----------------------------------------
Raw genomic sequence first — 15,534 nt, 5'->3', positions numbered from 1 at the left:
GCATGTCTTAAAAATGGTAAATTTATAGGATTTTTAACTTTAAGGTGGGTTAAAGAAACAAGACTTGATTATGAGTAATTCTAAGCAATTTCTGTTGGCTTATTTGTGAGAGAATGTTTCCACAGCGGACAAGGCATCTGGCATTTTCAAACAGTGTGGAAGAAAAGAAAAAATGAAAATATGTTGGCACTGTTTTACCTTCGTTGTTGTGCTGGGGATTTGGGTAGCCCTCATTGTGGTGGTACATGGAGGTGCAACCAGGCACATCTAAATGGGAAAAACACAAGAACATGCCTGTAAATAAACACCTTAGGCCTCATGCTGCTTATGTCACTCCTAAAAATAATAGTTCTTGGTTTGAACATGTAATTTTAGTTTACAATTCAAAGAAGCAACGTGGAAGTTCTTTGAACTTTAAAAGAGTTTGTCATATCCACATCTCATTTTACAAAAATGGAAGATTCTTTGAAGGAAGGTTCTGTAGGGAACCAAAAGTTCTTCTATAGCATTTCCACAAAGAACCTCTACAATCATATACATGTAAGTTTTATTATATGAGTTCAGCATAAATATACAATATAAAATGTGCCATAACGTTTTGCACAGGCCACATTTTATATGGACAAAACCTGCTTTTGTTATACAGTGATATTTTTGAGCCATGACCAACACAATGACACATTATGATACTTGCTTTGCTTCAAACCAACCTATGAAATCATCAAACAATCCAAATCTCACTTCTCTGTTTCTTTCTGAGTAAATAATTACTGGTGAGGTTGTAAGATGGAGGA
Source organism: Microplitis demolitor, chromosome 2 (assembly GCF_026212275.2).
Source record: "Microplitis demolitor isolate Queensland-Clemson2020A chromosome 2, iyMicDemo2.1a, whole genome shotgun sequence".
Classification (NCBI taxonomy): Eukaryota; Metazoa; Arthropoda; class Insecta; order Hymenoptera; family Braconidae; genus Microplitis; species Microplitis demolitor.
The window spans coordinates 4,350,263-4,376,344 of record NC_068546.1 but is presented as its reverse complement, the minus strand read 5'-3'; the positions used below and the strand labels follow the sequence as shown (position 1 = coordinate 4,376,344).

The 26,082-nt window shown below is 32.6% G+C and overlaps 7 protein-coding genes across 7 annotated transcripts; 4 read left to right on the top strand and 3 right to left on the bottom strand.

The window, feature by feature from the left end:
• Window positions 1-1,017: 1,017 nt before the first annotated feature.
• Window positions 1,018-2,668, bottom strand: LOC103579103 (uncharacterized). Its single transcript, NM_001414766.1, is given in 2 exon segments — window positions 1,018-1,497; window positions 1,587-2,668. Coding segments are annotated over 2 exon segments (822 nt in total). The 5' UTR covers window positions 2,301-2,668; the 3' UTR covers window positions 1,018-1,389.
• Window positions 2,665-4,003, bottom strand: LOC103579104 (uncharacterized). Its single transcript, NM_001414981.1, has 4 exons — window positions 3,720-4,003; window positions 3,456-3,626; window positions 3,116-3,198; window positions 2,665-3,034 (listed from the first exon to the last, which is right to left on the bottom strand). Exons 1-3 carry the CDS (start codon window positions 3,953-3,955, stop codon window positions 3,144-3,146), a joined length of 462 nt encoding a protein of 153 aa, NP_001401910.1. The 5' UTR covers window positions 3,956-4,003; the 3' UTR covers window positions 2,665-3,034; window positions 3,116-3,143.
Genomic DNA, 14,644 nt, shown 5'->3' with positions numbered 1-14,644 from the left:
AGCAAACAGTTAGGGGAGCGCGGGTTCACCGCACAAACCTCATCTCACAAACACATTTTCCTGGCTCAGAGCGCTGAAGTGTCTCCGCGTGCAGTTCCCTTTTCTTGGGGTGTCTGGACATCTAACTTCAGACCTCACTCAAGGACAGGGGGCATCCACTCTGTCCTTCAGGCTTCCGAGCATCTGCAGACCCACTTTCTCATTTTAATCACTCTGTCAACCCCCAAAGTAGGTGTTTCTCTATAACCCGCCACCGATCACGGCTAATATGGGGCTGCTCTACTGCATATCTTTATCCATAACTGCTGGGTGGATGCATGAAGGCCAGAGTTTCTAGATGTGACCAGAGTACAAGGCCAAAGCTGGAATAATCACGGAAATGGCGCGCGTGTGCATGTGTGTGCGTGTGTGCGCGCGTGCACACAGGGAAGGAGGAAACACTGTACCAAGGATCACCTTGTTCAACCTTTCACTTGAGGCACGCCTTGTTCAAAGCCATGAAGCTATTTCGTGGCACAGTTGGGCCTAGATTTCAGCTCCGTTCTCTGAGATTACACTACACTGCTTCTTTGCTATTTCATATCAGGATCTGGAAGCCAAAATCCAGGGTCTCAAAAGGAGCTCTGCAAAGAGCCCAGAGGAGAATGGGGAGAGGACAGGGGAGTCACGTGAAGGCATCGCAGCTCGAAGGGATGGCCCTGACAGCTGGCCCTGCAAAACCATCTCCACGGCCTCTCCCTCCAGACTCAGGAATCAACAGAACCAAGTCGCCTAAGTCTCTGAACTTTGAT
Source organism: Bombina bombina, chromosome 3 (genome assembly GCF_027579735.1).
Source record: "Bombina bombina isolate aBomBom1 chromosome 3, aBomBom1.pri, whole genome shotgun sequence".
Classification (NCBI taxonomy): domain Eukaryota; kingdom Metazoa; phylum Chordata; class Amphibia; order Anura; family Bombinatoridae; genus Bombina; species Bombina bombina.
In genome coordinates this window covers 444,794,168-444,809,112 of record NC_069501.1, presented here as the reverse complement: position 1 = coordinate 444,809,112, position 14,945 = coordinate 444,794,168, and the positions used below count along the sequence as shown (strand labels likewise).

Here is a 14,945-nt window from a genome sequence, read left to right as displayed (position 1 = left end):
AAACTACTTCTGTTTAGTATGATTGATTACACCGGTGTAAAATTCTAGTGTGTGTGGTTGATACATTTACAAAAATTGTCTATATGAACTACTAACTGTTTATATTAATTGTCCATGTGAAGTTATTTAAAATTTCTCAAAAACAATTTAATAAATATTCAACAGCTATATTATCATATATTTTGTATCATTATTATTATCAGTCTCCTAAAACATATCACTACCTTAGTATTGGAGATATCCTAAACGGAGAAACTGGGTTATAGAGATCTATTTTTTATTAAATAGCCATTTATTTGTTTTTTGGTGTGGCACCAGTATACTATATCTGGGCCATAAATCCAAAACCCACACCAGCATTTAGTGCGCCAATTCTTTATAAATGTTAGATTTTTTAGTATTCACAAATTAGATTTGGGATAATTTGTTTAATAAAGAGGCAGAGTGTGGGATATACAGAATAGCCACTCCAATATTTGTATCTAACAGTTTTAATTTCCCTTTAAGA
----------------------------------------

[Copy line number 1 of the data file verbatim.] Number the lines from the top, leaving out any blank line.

Raw genomic sequence first — 15,534 nt, 5'->3', positions numbered from 1 at the left: